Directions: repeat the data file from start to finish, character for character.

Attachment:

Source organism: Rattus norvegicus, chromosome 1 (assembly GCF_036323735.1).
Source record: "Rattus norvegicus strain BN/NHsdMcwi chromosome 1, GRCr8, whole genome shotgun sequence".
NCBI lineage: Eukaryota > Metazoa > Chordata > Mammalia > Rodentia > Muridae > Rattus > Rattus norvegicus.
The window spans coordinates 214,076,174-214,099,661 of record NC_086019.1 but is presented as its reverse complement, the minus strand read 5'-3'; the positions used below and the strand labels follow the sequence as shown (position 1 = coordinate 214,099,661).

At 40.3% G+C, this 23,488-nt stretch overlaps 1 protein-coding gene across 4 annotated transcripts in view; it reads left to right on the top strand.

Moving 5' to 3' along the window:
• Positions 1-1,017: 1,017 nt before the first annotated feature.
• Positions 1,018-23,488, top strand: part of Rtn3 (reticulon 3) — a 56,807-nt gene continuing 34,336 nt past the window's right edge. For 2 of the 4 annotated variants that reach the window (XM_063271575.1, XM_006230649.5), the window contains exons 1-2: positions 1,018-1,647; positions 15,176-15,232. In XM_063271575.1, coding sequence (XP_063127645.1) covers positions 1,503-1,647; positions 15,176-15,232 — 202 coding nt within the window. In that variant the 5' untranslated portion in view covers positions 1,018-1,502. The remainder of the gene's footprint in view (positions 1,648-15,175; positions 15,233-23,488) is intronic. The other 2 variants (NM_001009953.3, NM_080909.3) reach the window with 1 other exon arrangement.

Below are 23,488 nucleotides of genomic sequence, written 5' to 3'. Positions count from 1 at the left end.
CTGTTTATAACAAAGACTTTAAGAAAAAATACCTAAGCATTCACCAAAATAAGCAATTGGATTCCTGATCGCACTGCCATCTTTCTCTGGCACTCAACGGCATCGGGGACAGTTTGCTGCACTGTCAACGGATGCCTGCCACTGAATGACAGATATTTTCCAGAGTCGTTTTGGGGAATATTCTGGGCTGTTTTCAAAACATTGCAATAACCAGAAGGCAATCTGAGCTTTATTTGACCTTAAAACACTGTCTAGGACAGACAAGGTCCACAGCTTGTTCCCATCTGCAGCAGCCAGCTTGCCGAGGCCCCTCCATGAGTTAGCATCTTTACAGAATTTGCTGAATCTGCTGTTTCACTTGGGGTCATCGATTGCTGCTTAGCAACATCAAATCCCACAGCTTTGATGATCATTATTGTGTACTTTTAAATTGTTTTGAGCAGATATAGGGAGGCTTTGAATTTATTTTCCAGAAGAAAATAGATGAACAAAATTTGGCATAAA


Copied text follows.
Source organism: Rattus norvegicus, chromosome 1 (assembly GCF_036323735.1).
Source record: "Rattus norvegicus strain BN/NHsdMcwi chromosome 1, GRCr8, whole genome shotgun sequence".
NCBI lineage: Eukaryota > Metazoa > Chordata > Mammalia > Rodentia > Muridae > Rattus > Rattus norvegicus.
The window spans coordinates 214,076,174-214,099,661 of record NC_086019.1 but is presented as its reverse complement, the minus strand read 5'-3'; the positions used below and the strand labels follow the sequence as shown (position 1 = coordinate 214,099,661).

At 40.3% G+C, this 23,488-nt stretch overlaps 1 protein-coding gene across 4 annotated transcripts in view; it reads left to right on the top strand.

Moving 5' to 3' along the window:
• Positions 1-1,017: 1,017 nt before the first annotated feature.
• Positions 1,018-23,488, top strand: part of Rtn3 (reticulon 3) — a 56,807-nt gene continuing 34,336 nt past the window's right edge. For 2 of the 4 annotated variants that reach the window (XM_063271575.1, XM_006230649.5), the window contains exons 1-2: positions 1,018-1,647; positions 15,176-15,232. In XM_063271575.1, coding sequence (XP_063127645.1) covers positions 1,503-1,647; positions 15,176-15,232 — 202 coding nt within the window. In that variant the 5' untranslated portion in view covers positions 1,018-1,502. The remainder of the gene's footprint in view (positions 1,648-15,175; positions 15,233-23,488) is intronic. The other 2 variants (NM_001009953.3, NM_080909.3) reach the window with 1 other exon arrangement.

Below are 23,488 nucleotides of genomic sequence, written 5' to 3'. Positions count from 1 at the left end.
CTGTTTATAACAAAGACTTTAAGAAAAAATACCTAAGCATTCACCAAAATAAGCAATTGGATTCCTGATCGCACTGCCATCTTTCTCTGGCACTCAACGGCATCGGGGACAGTTTGCTGCACTGTCAACGGATGCCTGCCACTGAATGACAGATATTTTCCAGAGTCGTTTTGGGGAATATTCTGGGCTGTTTTCAAAACATTGCAATAACCAGAAGGCAATCTGAGCTTTATTTGACCTTAAAACACTGTCTAGGACAGACAAGGTCCACAGCTTGTTCCCATCTGCAGCAGCCAGCTTGCCGAGGCCCCTCCATGAGTTAGCATCTTTACAGAATTTGCTGAATCTGCTGTTTCACTTGGGGTCATCGATTGCTGCTTAGCAACATCAAATCCCACAGCTTTGATGATCATTATTGTGTACTTTTAAATTGTTTTGAGCAGATATAGGGAGGCTTTGAATTTATTTTCCAGAAGAAAATAGATGAACAAAATTTGGCATAAA